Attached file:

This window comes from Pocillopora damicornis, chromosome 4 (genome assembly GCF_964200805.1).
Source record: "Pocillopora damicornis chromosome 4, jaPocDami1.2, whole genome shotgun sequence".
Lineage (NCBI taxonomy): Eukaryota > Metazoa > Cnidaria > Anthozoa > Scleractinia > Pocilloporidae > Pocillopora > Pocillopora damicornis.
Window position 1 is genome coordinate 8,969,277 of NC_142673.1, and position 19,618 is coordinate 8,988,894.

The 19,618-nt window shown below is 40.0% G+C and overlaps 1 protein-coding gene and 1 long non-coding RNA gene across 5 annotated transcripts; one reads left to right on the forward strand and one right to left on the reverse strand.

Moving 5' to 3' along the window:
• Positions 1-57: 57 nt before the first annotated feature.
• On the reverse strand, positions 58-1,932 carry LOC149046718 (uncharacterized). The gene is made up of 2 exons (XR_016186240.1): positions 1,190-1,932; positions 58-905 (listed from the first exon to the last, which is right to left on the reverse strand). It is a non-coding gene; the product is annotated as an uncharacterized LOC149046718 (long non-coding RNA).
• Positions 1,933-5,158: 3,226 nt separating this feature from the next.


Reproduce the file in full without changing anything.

This window comes from Pocillopora damicornis, chromosome 4 (genome assembly GCF_964200805.1).
Source record: "Pocillopora damicornis chromosome 4, jaPocDami1.2, whole genome shotgun sequence".
Lineage (NCBI taxonomy): Eukaryota > Metazoa > Cnidaria > Anthozoa > Scleractinia > Pocilloporidae > Pocillopora > Pocillopora damicornis.
Window position 1 is genome coordinate 8,969,277 of NC_142673.1, and position 19,618 is coordinate 8,988,894.

The 19,618-nt window shown below is 40.0% G+C and overlaps 1 protein-coding gene and 1 long non-coding RNA gene across 5 annotated transcripts; one reads left to right on the forward strand and one right to left on the reverse strand.

Moving 5' to 3' along the window:
• Positions 1-57: 57 nt before the first annotated feature.
• On the reverse strand, positions 58-1,932 carry LOC149046718 (uncharacterized). The gene is made up of 2 exons (XR_016186240.1): positions 1,190-1,932; positions 58-905 (listed from the first exon to the last, which is right to left on the reverse strand). It is a non-coding gene; the product is annotated as an uncharacterized LOC149046718 (long non-coding RNA).
• Positions 1,933-5,158: 3,226 nt separating this feature from the next.